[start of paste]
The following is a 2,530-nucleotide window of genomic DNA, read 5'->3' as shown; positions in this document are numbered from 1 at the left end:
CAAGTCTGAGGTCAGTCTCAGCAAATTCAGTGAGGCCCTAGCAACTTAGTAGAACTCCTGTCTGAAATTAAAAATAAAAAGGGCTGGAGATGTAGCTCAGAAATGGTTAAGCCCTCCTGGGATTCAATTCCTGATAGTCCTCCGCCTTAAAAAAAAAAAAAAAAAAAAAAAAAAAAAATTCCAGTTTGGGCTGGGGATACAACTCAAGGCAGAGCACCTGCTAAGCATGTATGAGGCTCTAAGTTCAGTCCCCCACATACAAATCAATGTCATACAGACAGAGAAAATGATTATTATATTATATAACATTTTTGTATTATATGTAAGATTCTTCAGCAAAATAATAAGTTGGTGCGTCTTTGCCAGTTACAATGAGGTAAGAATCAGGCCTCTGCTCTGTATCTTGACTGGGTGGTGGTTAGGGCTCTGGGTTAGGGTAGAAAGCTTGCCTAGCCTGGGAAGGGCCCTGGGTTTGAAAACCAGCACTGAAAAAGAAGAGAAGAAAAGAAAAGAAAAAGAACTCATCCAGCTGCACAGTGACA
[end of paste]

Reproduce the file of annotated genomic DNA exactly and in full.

The following is a 2,530-nucleotide window of genomic DNA, read 5'->3' as shown; positions in this document are numbered from 1 at the left end:
CAAGTCTGAGGTCAGTCTCAGCAAATTCAGTGAGGCCCTAGCAACTTAGTAGAACTCCTGTCTGAAATTAAAAATAAAAAGGGCTGGAGATGTAGCTCAGAAATGGTTAAGCCCTCCTGGGATTCAATTCCTGATAGTCCTCCGCCTTAAAAAAAAAAAAAAAAAAAAAAAAAAAAAATTCCAGTTTGGGCTGGGGATACAACTCAAGGCAGAGCACCTGCTAAGCATGTATGAGGCTCTAAGTTCAGTCCCCCACATACAAATCAATGTCATACAGACAGAGAAAATGATTATTATATTATATAACATTTTTGTATTATATGTAAGATTCTTCAGCAAAATAATAAGTTGGTGCGTCTTTGCCAGTTACAATGAGGTAAGAATCAGGCCTCTGCTCTGTATCTTGACTGGGTGGTGGTTAGGGCTCTGGGTTAGGGTAGAAAGCTTGCCTAGCCTGGGAAGGGCCCTGGGTTTGAAAACCAGCACTGAAAAAGAAGAGAAGAAAAGAAAAGAAAAAGAACTCATCCAGCTGCACAGTGACA